There is commercial diet but it's pricey, and mine hates it. I think it is just too plain of a pellet and bores him. Gliders are omnivores and like a variety. I use fresh veggies and fruits, grow my own meal worms for him, and on my too tired to prep days I use organic baby foods such as turkey and brown rice, chicken and veggies, fruits etc. mine prefers stage 3 because it chunkier. Also in the wild they have access to nectar and it is a good part of their diet. You can search online for nectar specifically made for sugar gliders. I give this every so often, at least a couple times a month. It is important not to slack too much on the protien so I found the small meal worm farm in a plastic drawere to be the easiest way to keep a steady supply without too many trips to the pet store for worms or crickets. You can buy canned worms and crickets in the reptile section but it's also more pricey that way.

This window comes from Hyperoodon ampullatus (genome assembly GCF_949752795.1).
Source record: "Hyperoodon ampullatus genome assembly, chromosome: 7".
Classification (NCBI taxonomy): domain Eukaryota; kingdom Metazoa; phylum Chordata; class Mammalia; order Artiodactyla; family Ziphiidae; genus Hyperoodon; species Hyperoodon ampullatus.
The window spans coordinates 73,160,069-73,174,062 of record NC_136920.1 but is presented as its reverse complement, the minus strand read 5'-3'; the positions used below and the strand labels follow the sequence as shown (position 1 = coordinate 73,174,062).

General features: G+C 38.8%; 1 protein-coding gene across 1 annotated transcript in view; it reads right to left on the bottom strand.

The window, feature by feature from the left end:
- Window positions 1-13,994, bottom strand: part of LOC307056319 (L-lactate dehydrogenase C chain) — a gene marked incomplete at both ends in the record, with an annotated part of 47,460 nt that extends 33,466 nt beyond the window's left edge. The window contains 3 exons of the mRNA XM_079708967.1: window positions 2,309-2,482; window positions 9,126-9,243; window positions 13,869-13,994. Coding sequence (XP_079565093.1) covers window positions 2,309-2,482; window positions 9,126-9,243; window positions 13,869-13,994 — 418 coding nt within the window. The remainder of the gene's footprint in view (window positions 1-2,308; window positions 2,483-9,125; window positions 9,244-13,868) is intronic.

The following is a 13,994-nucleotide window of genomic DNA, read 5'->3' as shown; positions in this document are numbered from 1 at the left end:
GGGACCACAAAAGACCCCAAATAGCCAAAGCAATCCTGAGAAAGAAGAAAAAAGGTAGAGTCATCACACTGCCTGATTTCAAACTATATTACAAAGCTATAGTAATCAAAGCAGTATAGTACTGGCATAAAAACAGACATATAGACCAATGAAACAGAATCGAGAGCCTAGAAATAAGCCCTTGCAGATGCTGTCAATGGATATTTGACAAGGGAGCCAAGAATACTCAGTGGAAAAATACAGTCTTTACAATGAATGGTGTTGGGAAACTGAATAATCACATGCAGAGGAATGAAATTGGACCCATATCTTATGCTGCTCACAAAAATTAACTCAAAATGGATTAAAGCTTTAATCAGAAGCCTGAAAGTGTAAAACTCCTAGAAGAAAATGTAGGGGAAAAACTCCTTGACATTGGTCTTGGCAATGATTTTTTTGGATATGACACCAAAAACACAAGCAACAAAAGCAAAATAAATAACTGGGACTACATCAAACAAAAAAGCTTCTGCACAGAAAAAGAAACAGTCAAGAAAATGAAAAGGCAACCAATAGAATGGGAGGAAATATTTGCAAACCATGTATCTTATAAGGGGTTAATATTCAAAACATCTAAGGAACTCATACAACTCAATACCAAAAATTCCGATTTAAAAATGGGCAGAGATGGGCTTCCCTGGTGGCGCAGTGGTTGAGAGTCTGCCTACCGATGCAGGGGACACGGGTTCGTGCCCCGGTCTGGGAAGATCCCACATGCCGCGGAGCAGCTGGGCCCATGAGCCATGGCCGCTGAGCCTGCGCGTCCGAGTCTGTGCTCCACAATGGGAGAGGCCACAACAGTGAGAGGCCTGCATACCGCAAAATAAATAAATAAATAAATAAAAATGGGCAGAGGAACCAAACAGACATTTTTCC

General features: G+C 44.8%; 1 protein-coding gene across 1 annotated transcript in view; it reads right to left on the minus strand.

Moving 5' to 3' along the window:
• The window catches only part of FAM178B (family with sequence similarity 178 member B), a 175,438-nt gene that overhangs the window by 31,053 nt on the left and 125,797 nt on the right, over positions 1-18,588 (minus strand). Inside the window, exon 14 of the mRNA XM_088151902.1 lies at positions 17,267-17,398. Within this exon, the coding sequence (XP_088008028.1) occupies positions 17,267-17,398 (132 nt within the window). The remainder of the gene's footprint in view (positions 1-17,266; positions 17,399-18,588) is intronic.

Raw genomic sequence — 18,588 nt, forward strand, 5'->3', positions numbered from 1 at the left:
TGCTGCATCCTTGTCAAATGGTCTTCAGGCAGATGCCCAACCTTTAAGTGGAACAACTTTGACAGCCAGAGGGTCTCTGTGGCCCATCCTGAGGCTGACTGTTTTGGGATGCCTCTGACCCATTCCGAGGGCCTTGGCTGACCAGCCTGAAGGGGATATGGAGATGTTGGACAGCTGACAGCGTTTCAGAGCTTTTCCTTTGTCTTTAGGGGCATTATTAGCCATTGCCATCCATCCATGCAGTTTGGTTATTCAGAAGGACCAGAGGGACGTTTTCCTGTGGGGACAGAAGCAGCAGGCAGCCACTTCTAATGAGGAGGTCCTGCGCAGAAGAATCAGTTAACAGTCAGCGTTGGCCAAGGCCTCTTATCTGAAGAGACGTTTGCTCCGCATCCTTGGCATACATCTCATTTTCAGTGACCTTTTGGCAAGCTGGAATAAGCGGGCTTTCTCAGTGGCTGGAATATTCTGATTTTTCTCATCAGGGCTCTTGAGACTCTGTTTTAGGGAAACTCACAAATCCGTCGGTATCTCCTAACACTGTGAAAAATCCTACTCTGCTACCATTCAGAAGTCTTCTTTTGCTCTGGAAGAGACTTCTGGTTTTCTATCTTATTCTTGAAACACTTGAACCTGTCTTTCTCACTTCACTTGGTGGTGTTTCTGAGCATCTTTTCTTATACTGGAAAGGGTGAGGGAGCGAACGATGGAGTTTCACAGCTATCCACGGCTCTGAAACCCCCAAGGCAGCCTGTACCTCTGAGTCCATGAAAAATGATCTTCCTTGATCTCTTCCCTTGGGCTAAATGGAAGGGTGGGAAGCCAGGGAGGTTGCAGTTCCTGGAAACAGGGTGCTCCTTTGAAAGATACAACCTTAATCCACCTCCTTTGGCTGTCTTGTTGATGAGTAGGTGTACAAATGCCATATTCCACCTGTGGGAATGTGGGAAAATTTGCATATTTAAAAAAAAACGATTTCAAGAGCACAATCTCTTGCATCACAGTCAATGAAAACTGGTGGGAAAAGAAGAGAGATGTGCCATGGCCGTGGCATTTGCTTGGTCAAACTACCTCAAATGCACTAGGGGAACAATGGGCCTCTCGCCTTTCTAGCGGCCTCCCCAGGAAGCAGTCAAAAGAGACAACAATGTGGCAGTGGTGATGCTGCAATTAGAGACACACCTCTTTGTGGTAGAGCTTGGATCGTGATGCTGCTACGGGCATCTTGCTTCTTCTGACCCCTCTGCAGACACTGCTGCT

6. ZoeS95423

    ZoeS95423 Chillin' With My Peeps

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    I like the idea of having my own meal worms, because there are no local petstores near me, they all went out of business.
    My friend I dont think cleans her cage daily, and its in the kitchen you cant smell it at all.

    What kind of bedding is needed for them?

    Baby food sounds like it would be a good way to feed it, especially when you cant get fresh fruit in the stores at certain times of the year.


    How do you go about a "meal worm farm" ?
     
  7. tigerrrrrrrlilly

    tigerrrrrrrlilly Chillin' With My Peeps

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    Yes, the baby food is very convenient and easy when you are tired or don't have fresh stuff on hand. Also I buy frozen veggies and run them under hot water to thaw, that's easy too. Don't use canned though, it's bad -high sodium and low nutritional value, fresh is always best.